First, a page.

North Korean leader Kim Jong-un reviewed plans to fire missiles towards the US Pacific territory of Guam but will hold off, state media said.
Although prepared for “the enveloping fire at Guam”, the North said it would watch what “the foolish Yankees” do before taking a decision.
Last week’s threat against Guam escalated the sharp rhetoric being exchanged between the two sides.
This latest report points to a pause in the increasingly bitter war of words.
South Korea’s President Moon Jae-in meanwhile has urged the US not to launch an attack on the Korean peninsula without its consent, saying “no one may decide to take military action without the consent” of the South.
What does North Korea’s statement really mean?
The report on state news agency KCNA said Kim Jong-un “examined the plan for a long time” and discussed it with senior military officials.
The commander of North Korea’s strategic force was now merely waiting for orders “after rounding off the preparations for the enveloping fire at Guam”.
But, crucially, the report also said that Mr Kim would watch the US before making any decision, signalling an apparent deceleration in the provocative rhetoric.
Correspondents say that after days of menacing threats it might seem that Kim Jong-un could be in the mood to finally hit the pause button – but in a nation as secretive as North Korea, one can never be sure.
Analysts say it could simply mean Pyongyang is not fully ready to launch an attack on Guam, so it could just be buying more time.
What are North Korea’s neighbours saying?
South Korea and China – North Korea’s closest ally – have been urging calm and a renewed push for diplomatic resolutions.
On Tuesday South Korean President Moon Jae-in said the US should not act unilaterally. The two countries’ defence agreement states that they must “consult together” when either is threatened.
The meaning behind Moon’s words – Yogita Limaye, BBC News, Seoul
Questions are being raised about whether America would need South Korea’s approval to strike back at North Korea if Guam was attacked.
According to international law, and the military agreement between South Korea and the US, it does not. So why would President Moon say no military action could be taken without Seoul’s “consent”?
Professor Hwee Rhak Park from Kookmin University says it might be a gesture towards liberals in South Korea – who are the president’s main supporters – to show that the government is in control of the situation.
South Korea is often criticised by its northern neighbour for being a puppet of the US, so this could also be a veiled message to America to tone down the rhetoric.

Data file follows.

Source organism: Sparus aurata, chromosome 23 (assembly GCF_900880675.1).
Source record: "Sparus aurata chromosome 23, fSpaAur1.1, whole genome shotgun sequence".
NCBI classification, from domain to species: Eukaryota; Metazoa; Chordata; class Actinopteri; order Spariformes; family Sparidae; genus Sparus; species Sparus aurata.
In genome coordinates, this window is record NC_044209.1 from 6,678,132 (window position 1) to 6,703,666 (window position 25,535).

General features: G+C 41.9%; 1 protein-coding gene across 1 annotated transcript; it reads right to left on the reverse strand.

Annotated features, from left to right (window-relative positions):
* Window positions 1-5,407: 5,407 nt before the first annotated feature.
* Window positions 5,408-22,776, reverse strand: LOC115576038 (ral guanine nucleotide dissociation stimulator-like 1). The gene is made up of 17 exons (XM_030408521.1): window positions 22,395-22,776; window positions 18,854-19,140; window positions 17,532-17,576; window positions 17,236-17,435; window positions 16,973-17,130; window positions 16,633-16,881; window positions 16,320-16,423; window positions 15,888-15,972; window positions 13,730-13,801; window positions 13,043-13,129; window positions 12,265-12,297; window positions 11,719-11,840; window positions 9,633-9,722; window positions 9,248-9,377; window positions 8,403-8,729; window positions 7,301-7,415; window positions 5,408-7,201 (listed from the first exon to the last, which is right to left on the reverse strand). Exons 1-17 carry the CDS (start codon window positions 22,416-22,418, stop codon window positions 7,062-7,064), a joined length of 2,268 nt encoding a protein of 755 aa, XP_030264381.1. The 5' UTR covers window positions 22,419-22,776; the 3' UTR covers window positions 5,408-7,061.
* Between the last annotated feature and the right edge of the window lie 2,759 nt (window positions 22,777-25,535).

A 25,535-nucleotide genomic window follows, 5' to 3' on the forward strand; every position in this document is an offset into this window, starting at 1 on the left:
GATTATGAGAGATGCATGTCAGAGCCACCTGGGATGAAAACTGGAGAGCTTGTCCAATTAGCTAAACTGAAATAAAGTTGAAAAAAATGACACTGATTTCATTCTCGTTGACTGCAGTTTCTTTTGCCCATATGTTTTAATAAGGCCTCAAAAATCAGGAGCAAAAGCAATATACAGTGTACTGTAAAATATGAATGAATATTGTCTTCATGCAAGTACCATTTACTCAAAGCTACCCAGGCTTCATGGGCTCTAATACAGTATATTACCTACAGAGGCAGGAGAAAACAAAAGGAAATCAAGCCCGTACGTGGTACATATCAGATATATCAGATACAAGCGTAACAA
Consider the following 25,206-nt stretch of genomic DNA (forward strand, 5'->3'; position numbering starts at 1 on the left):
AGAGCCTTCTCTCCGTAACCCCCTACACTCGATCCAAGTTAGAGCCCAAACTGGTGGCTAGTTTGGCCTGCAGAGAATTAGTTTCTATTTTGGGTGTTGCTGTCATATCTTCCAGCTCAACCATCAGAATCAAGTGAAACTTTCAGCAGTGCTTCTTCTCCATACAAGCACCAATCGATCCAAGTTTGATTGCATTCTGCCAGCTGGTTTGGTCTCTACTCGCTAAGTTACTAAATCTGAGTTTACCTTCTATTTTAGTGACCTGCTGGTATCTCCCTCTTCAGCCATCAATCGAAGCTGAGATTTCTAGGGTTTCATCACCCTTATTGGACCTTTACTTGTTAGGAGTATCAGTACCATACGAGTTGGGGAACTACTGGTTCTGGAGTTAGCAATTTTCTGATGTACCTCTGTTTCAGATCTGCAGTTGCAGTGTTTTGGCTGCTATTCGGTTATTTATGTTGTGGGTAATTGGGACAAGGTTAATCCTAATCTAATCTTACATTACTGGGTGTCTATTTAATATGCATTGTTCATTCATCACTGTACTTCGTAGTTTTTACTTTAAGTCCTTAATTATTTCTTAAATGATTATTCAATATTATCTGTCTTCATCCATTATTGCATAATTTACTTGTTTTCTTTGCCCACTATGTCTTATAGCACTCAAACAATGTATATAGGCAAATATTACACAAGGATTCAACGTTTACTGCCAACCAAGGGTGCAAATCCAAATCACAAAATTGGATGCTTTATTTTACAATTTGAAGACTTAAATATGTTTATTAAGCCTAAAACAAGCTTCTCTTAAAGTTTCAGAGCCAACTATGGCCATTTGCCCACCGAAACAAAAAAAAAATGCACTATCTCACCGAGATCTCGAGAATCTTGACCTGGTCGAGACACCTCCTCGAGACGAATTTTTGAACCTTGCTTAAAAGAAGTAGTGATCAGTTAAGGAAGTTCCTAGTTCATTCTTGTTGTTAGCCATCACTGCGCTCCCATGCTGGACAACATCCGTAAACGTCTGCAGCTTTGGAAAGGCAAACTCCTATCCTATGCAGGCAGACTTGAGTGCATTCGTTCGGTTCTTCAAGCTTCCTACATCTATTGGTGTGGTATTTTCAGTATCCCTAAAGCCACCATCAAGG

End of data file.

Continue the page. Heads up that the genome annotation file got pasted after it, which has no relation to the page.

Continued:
Whatever he means, the South Korean president’s stance has been quite clear from the start. He wants a diplomatic resolution, and has reiterated that he’s open to talks with Pyongyang.
China’s foreign ministry on Monday reiterated its “suspension for suspension proposal” where North Korea stops its missile tests in exchange for a freeze on military exercises by the US and South Korea.
What is the latest comment from the US?
Defence Secretary James Mattis earlier warned that any attack could quickly escalate into war, and if Pyongyang fired a missile towards Guam, “then it’s game on.”
He told reporters that the US military would defend the country “from any attack, at any time and from any quarter”.
He also sought to reassure residents of Guam, home to US military bases and about 160,000 people, that they were well-protected and if a missile was fired, “we’ll take it out”.
The tiny but important island of Guam
- The 541sq km (209 sq miles) volcanic and coral island in the Pacific between the Philippines and Hawaii.
- It is a “non-incorporated” US territory, with a population of about 163,000.
- That means people born in Guam are US citizens, have an elected governor and House Representative, but cannot vote for a president in US national elections.
- US military bases cover about a quarter of the island. About 6,000 personnel are based there and there are plans to move in thousands more.
- It was a key US base in World War Two, and remains a vital staging post for US operations, giving access to potential flashpoints like the South China Sea, the Koreas and the Taiwan Straits.
How did tensions escalate so rapidly?
Over the past year North Korea has stepped up its missile tests, despite repeated warnings from all quarters.
The state had already conducted five nuclear tests, but then in July it launched two intercontinental ballistic missiles (ICBMs) claiming it now had the ability to hit the US mainland.
The UN then approved fresh economic sanctions against North Korea to pressure it into giving up its nuclear ambitions. The measures aim to reduce North Korea’s export revenues by a third.
Pyongyang reacted furiously to the new sanctions, calling them a “violent violation of our sovereignty” and warning that the US would “pay a price”.
Last week, US media reported that North Korea had achieved its goal of making a nuclear warhead small enough to fit inside its missiles.
Although not confirmed, this was seen as North Korea overcoming a final obstacle to becoming a fully nuclear-armed state.
It prompted US President Donald Trump to threaten Pyongyang with “fire and fury” if it continued to threaten the US and its allies, saying the US nuclear arsenal was “more powerful than ever before” and “locked and loaded”.
Powered by WPeMatico